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Boudha’s dharma scene

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Boudha’s Western community is well established, though to become a part of it you need either an introduction or a lot of time, since serious Western students of dharma tend to regard tourists as spiritual interference. But as those in the know say, if you’re ready you will find a teacher here. Some will go on to warn enthusiastic newcomers that there are good teachers and bad, and Buddhism is big business in Boudha. Still, many Westerners rate it as the best place in the world to study Tibetan Buddhism. All four sects are well represented, and the main alternative, Dharamsala in India, arguably has a politically rather than spiritually charged atmosphere.

A good way to start is to stay at a gompa guesthouse (most monasteries operate them, and they are open to all), to check restaurant or guesthouse notice boards, or to sample some of the alternative treatments on offer everywhere – from massage to Tibetan medicine. You could also go straight to a monastery: puja ceremonies are open to all, and most rinpoches (or “respected teachers”) at Boudha give occasional open talks – with or without English translation. Many also agree to one-on-one meetings to those who show a keen interest.

Some monasteries are particularly oriented towards Westerners; the following are worth checking out. Note that some of the more popular, better-funded monasteries operate grander satellite institutes in the countryside.

Teaching Gompa in Boudha

Jamchen Lhakhang Gompa The Sakya school is represented at Boudha by this monastery, headed by the English-speaking Shabdrung Ngawang Kyenrab Rinchen Paljor; the monastery sponsors the Boudha-based International Buddhist Academy (w sakyaiba.edu.np), which offers an annual ten-day retreat in September, and four- and eight-week Buddhist philosophy and Tibetan-language courses.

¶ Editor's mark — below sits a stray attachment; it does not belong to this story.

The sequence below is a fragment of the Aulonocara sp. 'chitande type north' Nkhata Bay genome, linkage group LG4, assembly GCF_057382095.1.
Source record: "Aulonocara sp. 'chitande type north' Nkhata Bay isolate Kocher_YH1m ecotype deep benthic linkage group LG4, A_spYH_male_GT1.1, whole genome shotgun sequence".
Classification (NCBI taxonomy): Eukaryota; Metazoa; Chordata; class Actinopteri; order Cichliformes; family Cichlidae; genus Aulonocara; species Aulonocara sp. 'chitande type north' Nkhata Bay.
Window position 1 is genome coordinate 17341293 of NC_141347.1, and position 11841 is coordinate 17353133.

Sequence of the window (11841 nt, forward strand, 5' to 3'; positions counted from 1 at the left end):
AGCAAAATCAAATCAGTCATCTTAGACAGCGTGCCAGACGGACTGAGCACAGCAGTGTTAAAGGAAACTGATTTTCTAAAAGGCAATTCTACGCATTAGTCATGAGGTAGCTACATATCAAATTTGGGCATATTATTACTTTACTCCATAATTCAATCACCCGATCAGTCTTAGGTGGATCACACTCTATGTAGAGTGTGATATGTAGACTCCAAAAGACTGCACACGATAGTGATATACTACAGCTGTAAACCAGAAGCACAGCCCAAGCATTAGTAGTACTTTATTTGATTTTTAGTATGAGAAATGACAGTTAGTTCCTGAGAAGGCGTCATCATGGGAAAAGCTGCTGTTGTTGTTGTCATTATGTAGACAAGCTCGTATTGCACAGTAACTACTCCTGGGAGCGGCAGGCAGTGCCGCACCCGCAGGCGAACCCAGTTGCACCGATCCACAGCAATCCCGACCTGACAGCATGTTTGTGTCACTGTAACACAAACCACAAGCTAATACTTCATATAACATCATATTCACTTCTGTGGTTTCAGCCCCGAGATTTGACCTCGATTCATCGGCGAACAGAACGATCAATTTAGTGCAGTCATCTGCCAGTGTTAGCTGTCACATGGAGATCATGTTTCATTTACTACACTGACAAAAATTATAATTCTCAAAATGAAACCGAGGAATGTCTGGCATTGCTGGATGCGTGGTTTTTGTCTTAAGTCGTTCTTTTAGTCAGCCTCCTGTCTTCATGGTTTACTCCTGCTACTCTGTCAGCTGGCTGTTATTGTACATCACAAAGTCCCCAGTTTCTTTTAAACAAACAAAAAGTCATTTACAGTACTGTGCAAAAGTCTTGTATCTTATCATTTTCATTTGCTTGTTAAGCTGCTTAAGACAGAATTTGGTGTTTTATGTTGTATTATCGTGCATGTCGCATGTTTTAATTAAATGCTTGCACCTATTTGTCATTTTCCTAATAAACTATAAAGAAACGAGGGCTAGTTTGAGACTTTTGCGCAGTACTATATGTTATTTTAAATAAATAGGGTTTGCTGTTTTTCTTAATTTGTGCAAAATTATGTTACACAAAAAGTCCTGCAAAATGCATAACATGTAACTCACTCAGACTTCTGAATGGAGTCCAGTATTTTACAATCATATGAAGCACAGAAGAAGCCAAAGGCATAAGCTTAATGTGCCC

Shechen Gompa w shechen.org. The death in 1991 of the revered Dilgo Khyentse of Shechen Tennyi Dargyeling, the “Bhutanese Monastery”, left a large gap, but it is being filled by his grandson, the current abbot, Shechen Rabjam Rinpoche, who teaches courses in English.
Shedrub Ling Gompa (aka the “The White Monastery”) w shedrub.org. Perennially popular among the dharma set, the Ka Nying Shedrub Ling Gompa holds a regular Saturday morning talk in English, and every November, the English-speaking abbot Chökyi Nyima Rinpoche runs ten-day seminars. The monastery is affiliated to Kathmandu University for longer degree programmes (w shedra.org).
Shelkar Chode Gompa 400m west of the stupa, facing the Hyatt Regency Hotel; w lamawangdu.org. Lama Tsering Wangdu Rinpoche holds open sessions most mornings from 7.30–11am; visitors can also attend the remarkable Chöd ritual, a tantric, symbolic offering of the body performed on the 10th and 25th of the Tibetan month.
Thrangu Tashi Choeling Gompa w rinpoche.com. Thrangu Rinpoche attracts many Western students, though usually to his grand-scale temple and teaching complex at Namobuddha, rather than this relatively modest monastery in Boudha itself.

Teaching Gompa around Boudha

Kopan Monastery 3km north of Boudha w kopan-monastery.com. One of the most welcoming monasteries to Westerners, with a full schedule of courses and teachings, including daily teachings at 10am, seven- and ten-day residential courses aimed at beginners, and a well-regarded month-long intensive course in November.
Pulahari Gompa Further along the ridge from Kopan w jamgonkongtrul.org. A major centre for long-term Western Buddhists, with frequent ten-day programmes.

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